In this football language post we look at the phrase, ‘cruise to victory’ which describes a situation when a team easily, very easily, wins a match. If you have questions or comments about this or any other phrase then email us at: firstname.lastname@example.org.
Cruise to victory
If a team wins a game and they win three points we can say that they have claimed a victory; they are the victorious team. Sometimes, though, they have to work hard to win the game and we can say that they have laboured to victory – which suggests that although the team has won they may not have won convincingly. On the other hand, if a team easily wins a game then we can use the phrase ‘to cruise to victory‘. The verb to cruise when used to describe travel suggests that a trip is very smooth – there have been no problems at all. In football if a team cruises to victory then they have had hardly any trouble or difficulty at all – it has been easy for them to win the game. On Tuesday evening, the champions Manchester City travelled to in-form Burnley which on paper could have been a tricky game. However, they never looked like losing and easily ran out 4-1 winners; with the home side only scoring a late consolation goal. To cruise to victory.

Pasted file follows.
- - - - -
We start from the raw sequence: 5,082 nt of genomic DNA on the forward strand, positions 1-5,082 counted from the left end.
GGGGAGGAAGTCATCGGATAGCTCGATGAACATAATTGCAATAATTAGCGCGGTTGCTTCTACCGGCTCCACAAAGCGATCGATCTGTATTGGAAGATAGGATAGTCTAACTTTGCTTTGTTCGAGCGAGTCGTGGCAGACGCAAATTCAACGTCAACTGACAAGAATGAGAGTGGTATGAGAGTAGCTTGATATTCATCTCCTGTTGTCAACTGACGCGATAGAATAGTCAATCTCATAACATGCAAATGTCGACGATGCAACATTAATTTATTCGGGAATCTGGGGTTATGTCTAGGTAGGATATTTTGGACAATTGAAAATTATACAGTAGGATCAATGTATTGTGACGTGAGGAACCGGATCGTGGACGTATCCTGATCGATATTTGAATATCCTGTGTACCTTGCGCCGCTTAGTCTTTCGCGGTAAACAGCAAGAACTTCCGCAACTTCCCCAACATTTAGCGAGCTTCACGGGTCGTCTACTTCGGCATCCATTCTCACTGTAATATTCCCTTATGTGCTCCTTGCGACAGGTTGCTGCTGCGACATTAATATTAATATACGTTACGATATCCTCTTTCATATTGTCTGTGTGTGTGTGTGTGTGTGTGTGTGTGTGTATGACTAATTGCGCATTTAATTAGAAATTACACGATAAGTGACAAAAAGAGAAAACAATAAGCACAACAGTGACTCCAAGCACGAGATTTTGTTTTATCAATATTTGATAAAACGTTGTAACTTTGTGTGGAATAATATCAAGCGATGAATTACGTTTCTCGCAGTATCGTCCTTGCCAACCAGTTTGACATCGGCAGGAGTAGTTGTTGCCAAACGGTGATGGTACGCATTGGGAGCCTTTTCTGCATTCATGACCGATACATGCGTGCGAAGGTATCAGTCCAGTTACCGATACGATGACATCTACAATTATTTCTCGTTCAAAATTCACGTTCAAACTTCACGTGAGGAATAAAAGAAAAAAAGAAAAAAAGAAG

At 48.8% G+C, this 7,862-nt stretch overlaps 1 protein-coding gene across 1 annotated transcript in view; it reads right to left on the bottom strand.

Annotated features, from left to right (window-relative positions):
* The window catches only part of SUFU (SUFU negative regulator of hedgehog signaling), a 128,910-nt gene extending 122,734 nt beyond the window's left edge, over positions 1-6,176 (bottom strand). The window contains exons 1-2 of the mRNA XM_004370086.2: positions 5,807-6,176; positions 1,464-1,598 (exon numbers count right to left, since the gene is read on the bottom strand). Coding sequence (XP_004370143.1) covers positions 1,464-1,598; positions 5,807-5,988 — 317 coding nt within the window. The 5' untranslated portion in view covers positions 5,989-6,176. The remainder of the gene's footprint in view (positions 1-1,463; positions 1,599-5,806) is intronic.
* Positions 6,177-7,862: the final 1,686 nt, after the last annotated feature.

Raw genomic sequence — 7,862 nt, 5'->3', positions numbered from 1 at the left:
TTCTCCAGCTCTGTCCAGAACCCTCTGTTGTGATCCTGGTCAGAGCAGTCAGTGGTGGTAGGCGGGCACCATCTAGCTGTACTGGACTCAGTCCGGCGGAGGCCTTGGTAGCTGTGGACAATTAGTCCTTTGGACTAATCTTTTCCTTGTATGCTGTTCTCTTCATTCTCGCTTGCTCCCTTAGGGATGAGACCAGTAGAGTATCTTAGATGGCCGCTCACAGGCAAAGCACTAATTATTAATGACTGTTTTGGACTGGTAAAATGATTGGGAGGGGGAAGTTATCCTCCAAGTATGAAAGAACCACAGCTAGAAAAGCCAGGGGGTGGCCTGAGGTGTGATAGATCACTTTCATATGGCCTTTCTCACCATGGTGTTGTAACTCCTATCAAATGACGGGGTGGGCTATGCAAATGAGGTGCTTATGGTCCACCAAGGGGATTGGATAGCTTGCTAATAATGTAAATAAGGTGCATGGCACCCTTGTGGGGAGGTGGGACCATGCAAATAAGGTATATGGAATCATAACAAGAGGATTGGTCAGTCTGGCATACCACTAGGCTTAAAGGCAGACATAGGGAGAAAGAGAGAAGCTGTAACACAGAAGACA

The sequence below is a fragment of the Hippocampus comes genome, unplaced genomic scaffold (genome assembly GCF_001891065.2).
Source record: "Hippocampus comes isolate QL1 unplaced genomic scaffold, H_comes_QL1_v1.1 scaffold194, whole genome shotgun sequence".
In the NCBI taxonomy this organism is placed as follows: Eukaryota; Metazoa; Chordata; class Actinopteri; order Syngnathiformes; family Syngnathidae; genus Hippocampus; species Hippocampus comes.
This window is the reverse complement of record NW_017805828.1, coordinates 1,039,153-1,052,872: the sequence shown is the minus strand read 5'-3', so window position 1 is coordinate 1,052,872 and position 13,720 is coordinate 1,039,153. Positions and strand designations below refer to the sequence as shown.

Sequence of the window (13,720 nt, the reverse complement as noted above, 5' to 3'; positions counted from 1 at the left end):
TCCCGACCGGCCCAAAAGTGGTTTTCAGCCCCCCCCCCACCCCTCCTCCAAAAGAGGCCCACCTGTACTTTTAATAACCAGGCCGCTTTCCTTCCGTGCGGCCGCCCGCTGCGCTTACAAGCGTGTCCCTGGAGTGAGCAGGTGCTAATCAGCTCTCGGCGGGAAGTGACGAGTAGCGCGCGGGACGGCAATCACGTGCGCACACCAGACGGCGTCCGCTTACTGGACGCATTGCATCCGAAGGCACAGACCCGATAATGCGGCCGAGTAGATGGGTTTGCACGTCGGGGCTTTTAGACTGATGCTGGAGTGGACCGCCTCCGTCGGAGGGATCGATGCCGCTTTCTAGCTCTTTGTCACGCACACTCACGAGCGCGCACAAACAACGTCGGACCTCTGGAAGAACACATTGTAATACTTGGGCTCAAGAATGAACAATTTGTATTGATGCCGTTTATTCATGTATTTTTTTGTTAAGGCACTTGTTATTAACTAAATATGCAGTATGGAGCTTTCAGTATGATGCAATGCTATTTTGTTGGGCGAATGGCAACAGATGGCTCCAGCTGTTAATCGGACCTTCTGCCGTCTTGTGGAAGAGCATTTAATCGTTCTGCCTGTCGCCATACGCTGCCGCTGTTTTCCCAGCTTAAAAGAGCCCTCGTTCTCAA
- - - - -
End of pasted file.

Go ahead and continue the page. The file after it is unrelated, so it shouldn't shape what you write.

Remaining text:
Example: Slick City cruise to victory (Sky Sports, December 4th 2019)
Example: Liverpool cruise to victory over Porto after Naby Keïta’s flying start (Guardian, April 9th 2019)